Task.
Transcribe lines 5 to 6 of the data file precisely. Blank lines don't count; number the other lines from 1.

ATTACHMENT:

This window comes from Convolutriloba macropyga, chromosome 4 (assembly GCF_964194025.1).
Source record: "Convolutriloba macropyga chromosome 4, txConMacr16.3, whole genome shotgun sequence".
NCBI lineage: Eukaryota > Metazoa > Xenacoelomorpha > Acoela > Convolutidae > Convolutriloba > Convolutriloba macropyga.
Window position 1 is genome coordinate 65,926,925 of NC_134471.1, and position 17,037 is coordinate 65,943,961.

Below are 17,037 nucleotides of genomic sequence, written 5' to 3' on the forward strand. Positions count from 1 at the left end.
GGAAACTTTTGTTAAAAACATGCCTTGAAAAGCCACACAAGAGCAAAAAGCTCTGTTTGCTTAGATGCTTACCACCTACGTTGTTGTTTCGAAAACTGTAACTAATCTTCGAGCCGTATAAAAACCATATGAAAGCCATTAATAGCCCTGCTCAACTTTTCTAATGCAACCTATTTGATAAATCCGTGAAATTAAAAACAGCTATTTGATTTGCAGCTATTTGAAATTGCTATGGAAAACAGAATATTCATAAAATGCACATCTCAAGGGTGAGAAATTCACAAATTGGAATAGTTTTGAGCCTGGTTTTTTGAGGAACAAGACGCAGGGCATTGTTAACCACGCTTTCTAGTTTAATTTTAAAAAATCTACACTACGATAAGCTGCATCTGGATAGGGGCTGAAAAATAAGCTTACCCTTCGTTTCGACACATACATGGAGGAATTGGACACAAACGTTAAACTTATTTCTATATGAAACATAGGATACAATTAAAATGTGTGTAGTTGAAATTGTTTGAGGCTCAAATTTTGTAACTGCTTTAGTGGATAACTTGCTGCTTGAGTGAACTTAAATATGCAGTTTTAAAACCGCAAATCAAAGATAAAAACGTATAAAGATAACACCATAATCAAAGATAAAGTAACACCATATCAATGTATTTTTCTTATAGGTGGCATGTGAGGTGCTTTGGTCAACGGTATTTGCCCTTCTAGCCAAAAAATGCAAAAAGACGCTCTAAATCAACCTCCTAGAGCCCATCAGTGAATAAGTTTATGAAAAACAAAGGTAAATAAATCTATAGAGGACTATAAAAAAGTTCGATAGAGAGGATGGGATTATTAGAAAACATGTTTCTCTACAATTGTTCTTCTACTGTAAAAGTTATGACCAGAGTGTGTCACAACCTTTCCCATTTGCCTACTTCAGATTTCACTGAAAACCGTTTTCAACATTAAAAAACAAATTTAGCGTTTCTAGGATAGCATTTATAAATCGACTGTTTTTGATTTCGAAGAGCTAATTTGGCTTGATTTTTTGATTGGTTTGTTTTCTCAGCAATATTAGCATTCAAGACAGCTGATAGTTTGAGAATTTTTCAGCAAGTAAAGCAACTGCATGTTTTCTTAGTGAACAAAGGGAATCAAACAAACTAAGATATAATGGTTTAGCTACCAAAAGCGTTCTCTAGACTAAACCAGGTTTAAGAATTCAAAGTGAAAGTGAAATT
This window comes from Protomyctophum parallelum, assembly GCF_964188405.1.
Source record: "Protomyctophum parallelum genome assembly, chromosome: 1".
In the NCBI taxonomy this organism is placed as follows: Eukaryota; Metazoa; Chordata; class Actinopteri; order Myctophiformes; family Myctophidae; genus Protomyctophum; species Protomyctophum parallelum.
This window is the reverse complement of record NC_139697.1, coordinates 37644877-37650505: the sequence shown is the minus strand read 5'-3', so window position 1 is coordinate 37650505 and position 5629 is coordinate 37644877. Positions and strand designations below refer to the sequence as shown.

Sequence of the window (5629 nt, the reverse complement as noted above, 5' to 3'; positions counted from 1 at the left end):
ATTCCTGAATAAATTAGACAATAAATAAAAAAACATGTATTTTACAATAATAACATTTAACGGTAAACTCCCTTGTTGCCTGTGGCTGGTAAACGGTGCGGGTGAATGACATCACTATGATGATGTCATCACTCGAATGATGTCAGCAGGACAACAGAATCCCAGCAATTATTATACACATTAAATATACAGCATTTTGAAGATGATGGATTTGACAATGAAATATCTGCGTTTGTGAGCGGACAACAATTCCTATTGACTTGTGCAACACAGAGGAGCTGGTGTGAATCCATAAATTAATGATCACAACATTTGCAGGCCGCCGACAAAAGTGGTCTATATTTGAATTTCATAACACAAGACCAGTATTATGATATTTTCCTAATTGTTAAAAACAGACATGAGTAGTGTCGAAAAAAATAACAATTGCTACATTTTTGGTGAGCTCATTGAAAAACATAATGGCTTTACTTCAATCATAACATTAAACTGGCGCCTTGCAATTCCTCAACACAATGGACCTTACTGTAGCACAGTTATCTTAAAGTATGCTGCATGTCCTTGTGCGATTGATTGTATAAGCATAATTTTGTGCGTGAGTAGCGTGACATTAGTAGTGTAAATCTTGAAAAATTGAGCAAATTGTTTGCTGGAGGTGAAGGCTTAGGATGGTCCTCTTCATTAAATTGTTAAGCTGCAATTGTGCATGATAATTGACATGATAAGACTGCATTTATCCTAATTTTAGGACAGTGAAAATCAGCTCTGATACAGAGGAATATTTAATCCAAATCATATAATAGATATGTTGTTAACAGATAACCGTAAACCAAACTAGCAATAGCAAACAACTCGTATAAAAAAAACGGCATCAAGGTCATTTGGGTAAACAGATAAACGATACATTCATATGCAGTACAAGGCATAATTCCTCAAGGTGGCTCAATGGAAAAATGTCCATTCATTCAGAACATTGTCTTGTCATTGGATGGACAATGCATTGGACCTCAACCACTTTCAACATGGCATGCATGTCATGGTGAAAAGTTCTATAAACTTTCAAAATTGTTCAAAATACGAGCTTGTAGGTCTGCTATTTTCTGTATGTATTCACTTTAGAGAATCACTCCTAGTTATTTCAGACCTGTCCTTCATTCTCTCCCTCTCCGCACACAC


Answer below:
Below are 17,037 nucleotides of genomic sequence, written 5' to 3' on the forward strand. Positions count from 1 at the left end.
GGAAACTTTTGTTAAAAACATGCCTTGAAAAGCCACACAAGAGCAAAAAGCTCTGTTTGCTTAGATGCTTACCACCTACGTTGTTGTTTCGAAAACTGTAACTAATCTTCGAGCCGTATAAAAACCATATGAAAGCCATTAATAGCCCTGCTCAACTTTTCTAATGCAACCTATTTGATAAATCCGTGAAATTAAAAACAGCTATTTGATTTGCAGCTATTTGAAATTGCTATGGAAAACAGAATATTCATAAAATGCACATCTCAAGGGTGAGAAATTCACAAATTGGAATAGTTTTGAGCCTGGTTTTTTGAGGAACAAGACGCAGGGCATTGTTAACCACGCTTTCTAGTTTAATTTTAAAAAATCTACACTACGATAAGCTGCATCTGGATAGGGGCTGAAAAATAAGCTTACCCTTCGTTTCGACACATACATGGAGGAATTGGACACAAACGTTAAACTTATTTCTATATGAAACATAGGATACAATTAAAATGTGTGTAGTTGAAATTGTTTGAGGCTCAAATTTTGTAACTGCTTTAGTGGATAACTTGCTGCTTGAGTGAACTTAAATATGCAGTTTTAAAACCGCAAATCAAAGATAAAAACGTATAAAGATAACACCATAATCAAAGATAAAGTAACACCATATCAATGTATTTTTCTTATAGGTGGCATGTGAGGTGCTTTGGTCAACGGTATTTGCCCTTCTAGCCAAAAAATGCAAAAAGACGCTCTAAATCAACCTCCTAGAGCCCATCAGTGAATAAGTTTATGAAAAACAAAGGTAAATAAATCTATAGAGGACTATAAAAAAGTTCGATAGAGAGGATGGGATTATTAGAAAACATGTTTCTCTACAATTGTTCTTCTACTGTAAAAGTTATGACCAGAGTGTGTCACAACCTTTCCCATTTGCCTACTTCAGATTTCACTGAAAACCGTTTTCAACATTAAAAAACAAATTTAGCGTTTCTAGGATAGCATTTATAAATCGACTGTTTTTGATTTCGAAGAGCTAATTTGGCTTGATTTTTTGATTGGTTTGTTTTCTCAGCAATATTAGCATTCAAGACAGCTGATAGTTTGAGAATTTTTCAGCAAGTAAAGCAACTGCATGTTTTCTTAGTGAACAAAGGGAATCAAACAAACTAAGATATAATGGTTTAGCTACCAAAAGCGTTCTCTAGACTAAACCAGGTTTAAGAATTCAAAGTGAAAGTGAAATT